Ramirez alleges that prison officials at Salinas Valley State Prison violated his Eighth Amendment rights when in 2011 they imposed, in response to threats to correctional staff and institutional security, a modified program during which inmate privileges were suspended, including access to outdoor exercise. Defendants move for summary judgment on grounds that suspending privileges was a reasonable response to threats to institutional security.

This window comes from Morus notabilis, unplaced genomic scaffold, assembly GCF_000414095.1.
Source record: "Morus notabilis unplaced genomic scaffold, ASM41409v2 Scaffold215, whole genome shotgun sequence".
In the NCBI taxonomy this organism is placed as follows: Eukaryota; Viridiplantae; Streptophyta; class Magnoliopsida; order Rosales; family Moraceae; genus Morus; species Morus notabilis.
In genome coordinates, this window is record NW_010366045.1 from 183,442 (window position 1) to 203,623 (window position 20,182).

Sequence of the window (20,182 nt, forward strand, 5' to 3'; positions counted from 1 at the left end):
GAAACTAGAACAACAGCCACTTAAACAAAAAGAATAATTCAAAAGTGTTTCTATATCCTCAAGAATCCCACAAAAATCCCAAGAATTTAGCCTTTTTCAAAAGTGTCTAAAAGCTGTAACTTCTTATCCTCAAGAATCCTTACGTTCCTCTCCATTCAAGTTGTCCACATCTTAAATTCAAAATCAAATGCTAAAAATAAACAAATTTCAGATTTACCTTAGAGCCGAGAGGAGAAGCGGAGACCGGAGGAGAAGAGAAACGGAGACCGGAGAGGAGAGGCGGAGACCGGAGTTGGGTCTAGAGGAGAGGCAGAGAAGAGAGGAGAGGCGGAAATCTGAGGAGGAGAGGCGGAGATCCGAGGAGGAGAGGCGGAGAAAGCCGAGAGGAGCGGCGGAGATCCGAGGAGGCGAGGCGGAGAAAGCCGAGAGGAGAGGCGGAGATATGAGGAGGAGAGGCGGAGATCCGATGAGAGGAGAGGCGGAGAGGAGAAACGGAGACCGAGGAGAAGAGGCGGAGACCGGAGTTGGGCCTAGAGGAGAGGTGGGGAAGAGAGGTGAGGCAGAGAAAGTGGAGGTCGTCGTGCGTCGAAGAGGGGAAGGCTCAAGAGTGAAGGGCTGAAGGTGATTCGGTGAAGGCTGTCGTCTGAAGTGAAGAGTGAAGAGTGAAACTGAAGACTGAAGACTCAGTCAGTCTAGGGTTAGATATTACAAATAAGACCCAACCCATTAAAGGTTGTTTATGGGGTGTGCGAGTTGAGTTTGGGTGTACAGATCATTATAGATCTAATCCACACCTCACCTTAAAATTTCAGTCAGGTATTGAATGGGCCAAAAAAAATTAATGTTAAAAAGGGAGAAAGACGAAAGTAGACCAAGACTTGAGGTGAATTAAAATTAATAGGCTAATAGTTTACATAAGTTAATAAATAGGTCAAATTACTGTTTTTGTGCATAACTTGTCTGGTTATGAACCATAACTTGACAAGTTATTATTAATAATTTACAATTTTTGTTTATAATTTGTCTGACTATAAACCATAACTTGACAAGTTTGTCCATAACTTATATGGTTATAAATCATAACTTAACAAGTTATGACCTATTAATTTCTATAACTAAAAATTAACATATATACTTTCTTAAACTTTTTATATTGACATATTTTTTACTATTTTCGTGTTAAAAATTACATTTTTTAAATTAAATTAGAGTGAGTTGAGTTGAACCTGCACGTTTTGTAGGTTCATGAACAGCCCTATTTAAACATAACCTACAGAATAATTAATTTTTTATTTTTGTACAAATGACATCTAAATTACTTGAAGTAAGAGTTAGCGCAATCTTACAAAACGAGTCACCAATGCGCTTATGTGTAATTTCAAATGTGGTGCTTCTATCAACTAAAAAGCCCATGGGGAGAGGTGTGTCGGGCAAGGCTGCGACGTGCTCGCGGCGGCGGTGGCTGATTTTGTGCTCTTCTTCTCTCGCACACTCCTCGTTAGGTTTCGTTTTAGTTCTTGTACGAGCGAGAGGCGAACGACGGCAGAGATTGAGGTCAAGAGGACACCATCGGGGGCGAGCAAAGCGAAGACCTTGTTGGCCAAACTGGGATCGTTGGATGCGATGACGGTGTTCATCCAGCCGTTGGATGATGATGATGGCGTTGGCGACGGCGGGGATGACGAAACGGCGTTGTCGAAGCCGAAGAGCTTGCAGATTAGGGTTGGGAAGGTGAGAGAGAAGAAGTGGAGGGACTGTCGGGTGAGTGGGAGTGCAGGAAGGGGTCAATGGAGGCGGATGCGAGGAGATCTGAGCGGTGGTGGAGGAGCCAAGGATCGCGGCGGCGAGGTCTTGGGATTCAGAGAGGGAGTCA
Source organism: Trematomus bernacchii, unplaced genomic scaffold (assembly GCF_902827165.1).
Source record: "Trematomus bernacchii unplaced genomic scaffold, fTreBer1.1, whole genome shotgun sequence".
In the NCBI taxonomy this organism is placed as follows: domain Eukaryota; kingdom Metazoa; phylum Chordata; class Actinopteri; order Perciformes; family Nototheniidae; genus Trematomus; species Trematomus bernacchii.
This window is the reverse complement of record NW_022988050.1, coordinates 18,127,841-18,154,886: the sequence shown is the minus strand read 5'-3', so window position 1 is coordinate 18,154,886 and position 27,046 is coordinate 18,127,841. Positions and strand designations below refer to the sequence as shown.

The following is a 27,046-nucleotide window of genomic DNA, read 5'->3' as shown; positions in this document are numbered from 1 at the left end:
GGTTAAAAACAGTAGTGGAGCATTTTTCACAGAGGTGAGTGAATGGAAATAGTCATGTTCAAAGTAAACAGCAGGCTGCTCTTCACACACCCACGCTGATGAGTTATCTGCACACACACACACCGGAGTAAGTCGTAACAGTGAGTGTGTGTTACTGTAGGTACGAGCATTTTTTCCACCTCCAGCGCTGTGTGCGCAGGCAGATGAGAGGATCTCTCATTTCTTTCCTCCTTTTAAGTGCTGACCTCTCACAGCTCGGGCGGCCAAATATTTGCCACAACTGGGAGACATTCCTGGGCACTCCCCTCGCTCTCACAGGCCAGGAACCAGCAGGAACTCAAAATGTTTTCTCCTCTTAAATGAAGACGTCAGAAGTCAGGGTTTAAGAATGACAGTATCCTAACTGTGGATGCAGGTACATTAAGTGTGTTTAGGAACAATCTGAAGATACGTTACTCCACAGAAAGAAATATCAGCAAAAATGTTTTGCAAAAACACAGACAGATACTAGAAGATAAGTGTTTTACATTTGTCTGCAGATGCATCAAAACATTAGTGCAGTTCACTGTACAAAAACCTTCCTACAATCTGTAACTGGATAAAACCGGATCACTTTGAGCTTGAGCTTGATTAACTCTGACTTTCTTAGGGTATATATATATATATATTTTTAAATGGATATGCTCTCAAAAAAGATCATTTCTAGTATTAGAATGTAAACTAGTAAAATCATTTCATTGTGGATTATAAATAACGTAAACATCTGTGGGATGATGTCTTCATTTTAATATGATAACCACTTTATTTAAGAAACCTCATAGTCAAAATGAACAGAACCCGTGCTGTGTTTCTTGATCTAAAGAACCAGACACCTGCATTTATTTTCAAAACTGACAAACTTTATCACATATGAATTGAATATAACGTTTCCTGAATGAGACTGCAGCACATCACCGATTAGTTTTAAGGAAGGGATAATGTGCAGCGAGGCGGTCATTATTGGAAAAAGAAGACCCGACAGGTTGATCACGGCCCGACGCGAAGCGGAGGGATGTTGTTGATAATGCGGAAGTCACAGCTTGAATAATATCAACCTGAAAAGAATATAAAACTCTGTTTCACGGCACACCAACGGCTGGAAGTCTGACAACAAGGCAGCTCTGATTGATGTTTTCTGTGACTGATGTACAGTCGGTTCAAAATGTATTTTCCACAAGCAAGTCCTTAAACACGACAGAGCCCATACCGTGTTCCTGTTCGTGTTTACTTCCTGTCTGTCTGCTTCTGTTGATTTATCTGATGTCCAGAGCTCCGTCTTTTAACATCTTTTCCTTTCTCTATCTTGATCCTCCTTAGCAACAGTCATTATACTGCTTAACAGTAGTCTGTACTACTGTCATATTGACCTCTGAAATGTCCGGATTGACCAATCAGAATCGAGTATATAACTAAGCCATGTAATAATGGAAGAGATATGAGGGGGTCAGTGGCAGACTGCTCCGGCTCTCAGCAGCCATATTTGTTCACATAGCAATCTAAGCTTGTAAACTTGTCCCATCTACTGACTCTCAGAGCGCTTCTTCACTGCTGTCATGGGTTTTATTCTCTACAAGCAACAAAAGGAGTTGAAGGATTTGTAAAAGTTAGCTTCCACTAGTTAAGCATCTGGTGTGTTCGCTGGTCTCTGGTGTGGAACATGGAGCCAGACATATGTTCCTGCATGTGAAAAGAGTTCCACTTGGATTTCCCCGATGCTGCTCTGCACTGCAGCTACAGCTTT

Ramirez did not oppose the motion for summary judgment. That does not end the matter, because a district court may not grant a motion for summary judgment solely because the opposing party has failed to file an opposition. See Cristobal v. Siegel, 26 F.3d 1488, 1494-95 & n.4 (9th Cir. 1994) (unopposed motion may be granted only after court determines that there are no material issues of fact). This is so even if the failure to oppose violates a local rule. See Martinez v. Stanford, 323 F.3d 1178, 1182-83 (9th Cir. 2003). The Court may, however, grant an unopposed motion for summary judgment if the movant's papers are themselves sufficient to support the motion and do not on their face reveal a genuine issue of material fact. See United States v. Real Property at Incline Village, 47 F.3d 1511, 1520 (9th Cir. 1995) (local rule cannot mandate automatic entry of judgment for moving party without consideration of whether motion and supporting papers satisfy Fed.R.Civ.P. 56), rev'd on other grounds sub nom. Degen v. United States, 517 U.S. 820 (1996); Henry v. Gill Industries, Inc., 983 F.2d 943, 950 (9th Cir. 1993) (same).